Review: Filmmaker Anne Hamilton delivers an unsettling, if uneven, ‘American Fable’
The images of a rural field that open “American Fable” could, for a brief instant, be something out of Andrew Wyeth, woozy with wonder. Soon, though, it’s clear that a nightmarish dread pulses beneath the dreamlike beauty.
For her first feature, set during the Midwestern farm crisis of the 1980s, director Anne Hamilton establishes a realistic sense of place and a horror-tinged atmosphere with impressive skill. Her artistry announces a cinematic talent. It also compounds the disappointment when her screenplay doesn’t quite hold together.
The story of 11-year-old Gitty (superbly played by Peyton Kennedy) and her struggling family grabs hold with its eerie palette and emotional tension. With no friends her age, Gitty becomes fascinated after she discovers a big-city businessman, Jonathan (Richard Schiff), imprisoned in a silo. His worldliness suggests possibilities beyond the circumscribed life of her hardworking parents (Kip Pardue and Marci Miller) and brutal brother (Gavin MacIntosh). While trying to sort out their role in Jonathan’s predicament, she becomes his protector, if not quite his rescuer.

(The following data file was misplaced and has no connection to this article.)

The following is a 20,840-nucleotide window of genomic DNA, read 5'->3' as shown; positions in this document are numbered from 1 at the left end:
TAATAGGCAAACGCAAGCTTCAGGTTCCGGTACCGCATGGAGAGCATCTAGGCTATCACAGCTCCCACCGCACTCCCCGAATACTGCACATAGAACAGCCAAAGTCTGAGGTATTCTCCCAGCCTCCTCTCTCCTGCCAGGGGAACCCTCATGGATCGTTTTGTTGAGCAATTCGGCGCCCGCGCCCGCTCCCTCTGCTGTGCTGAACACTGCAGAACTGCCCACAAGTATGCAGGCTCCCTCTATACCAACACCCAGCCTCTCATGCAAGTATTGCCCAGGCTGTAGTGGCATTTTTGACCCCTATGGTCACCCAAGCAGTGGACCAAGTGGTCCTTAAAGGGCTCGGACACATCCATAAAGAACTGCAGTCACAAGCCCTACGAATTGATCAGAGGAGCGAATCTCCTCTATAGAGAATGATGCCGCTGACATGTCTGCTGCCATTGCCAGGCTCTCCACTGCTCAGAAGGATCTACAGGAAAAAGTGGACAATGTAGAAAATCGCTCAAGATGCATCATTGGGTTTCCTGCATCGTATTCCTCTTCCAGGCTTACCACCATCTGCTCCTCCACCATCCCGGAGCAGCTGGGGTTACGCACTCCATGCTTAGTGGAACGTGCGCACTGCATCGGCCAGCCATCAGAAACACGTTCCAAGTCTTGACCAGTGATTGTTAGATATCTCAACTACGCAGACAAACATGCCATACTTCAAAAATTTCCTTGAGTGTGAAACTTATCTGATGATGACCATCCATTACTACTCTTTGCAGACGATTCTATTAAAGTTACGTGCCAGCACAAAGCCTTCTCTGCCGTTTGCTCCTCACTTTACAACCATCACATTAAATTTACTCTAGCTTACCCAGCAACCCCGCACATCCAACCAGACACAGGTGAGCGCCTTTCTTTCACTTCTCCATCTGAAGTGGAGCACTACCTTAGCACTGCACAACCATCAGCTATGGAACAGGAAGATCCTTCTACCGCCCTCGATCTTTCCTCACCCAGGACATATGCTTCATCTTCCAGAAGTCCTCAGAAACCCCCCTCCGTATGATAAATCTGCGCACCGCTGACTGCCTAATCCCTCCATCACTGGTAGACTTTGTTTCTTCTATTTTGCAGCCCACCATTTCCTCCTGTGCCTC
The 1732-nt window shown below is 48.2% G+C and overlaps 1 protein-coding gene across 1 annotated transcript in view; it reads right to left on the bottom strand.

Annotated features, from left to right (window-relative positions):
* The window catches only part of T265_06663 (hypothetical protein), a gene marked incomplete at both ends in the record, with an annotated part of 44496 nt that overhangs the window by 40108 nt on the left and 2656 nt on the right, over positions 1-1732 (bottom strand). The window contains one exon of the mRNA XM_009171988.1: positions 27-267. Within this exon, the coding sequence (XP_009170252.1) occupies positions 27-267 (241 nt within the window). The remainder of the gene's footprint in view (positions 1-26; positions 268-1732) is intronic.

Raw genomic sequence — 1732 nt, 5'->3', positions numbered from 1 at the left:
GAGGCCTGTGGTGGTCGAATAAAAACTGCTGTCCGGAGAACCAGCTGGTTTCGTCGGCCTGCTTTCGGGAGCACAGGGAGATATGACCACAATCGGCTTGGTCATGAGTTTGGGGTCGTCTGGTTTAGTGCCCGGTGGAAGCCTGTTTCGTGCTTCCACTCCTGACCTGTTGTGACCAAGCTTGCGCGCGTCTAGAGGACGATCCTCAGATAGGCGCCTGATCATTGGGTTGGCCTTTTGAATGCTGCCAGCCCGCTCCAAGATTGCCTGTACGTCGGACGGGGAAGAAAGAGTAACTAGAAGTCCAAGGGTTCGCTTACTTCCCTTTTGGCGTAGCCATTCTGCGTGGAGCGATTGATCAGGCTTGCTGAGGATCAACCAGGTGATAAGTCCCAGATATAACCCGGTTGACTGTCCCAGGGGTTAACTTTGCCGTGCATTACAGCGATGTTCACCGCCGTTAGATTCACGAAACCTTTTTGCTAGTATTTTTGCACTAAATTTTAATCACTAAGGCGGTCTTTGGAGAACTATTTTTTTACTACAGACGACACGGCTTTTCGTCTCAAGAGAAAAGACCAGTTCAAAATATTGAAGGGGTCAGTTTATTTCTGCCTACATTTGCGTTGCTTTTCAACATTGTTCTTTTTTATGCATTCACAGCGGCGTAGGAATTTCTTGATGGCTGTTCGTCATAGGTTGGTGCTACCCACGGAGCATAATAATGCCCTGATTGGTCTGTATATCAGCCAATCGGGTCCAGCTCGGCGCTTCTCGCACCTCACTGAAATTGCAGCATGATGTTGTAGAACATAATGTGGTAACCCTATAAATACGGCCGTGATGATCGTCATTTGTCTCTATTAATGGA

On top of this surreal turn of events, two mysterious figures appear. One, on horseback, is a symbolic gesture that adds nothing to the tale. The other, the cosmopolitan Vera (Zuleikha Robinson), has struck an unholy alliance with Gitty’s dad — one of several key plot points that crumble under scrutiny. Whatever license the word “fable” grants Hamilton, it doesn’t redeem the narrative muddle.
But there’s an undeniable gutsiness to her filmmaking. The American dreamscape she creates is memorably unsettling.
Running time: 1 hour, 36 minutes
Playing: Laemmle’s Monica Film Center, Santa Monica
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